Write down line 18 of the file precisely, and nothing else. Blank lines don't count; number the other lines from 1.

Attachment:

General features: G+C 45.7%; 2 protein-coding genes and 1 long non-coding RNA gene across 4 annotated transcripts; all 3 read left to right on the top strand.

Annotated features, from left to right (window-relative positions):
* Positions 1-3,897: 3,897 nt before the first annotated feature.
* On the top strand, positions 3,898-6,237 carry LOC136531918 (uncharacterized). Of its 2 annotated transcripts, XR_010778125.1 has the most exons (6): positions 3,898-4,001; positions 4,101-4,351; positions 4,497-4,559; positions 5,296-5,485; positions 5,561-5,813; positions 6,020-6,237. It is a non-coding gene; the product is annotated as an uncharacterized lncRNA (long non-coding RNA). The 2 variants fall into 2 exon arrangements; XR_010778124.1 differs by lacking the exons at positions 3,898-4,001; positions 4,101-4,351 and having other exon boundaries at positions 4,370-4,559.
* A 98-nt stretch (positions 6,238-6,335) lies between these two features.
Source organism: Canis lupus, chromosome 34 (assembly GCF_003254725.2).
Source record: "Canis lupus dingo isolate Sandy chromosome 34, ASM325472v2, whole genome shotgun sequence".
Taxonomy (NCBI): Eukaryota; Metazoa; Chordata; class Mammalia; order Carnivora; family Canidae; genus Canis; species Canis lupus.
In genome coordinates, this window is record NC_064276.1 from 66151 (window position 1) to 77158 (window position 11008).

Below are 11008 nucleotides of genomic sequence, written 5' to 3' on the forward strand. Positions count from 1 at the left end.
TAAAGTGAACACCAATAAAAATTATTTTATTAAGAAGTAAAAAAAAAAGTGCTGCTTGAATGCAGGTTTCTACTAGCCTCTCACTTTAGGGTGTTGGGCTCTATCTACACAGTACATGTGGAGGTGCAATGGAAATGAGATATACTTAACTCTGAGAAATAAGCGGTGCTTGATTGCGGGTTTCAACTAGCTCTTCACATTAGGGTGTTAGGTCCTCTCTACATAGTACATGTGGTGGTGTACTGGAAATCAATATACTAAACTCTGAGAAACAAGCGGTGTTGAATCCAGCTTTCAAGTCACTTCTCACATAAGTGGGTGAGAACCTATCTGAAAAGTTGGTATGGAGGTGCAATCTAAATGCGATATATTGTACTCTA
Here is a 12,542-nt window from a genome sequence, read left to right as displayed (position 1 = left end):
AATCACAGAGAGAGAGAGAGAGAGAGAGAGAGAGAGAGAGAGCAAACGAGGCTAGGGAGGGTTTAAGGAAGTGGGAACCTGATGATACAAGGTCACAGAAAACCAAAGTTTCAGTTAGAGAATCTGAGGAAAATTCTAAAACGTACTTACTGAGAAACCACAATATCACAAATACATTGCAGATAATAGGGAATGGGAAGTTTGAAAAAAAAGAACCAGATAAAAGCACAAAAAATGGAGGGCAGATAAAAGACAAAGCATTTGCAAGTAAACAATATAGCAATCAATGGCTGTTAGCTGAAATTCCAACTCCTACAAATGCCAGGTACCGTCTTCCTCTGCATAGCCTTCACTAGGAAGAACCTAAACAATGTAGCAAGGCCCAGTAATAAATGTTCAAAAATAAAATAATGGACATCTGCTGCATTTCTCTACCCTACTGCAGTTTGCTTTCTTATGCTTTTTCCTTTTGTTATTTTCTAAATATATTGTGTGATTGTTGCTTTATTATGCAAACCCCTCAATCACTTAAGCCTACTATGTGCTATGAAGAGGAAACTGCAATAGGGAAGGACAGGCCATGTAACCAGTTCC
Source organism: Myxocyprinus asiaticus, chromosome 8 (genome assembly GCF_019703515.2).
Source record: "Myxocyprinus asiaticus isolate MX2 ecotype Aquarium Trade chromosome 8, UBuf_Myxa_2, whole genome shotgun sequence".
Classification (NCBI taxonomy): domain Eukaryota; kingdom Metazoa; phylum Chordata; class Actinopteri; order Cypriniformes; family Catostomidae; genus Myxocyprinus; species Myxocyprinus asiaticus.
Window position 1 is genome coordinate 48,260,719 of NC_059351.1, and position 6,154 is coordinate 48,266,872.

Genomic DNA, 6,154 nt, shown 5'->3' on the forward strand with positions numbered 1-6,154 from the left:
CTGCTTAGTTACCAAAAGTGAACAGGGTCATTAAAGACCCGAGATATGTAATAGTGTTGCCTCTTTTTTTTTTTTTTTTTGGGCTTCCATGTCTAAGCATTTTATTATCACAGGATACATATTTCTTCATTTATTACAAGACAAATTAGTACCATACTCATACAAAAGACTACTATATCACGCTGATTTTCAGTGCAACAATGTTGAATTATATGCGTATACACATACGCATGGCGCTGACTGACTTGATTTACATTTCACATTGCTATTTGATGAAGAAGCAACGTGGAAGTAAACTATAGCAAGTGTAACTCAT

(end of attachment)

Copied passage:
Genomic DNA, 6,154 nt, shown 5'->3' on the forward strand with positions numbered 1-6,154 from the left: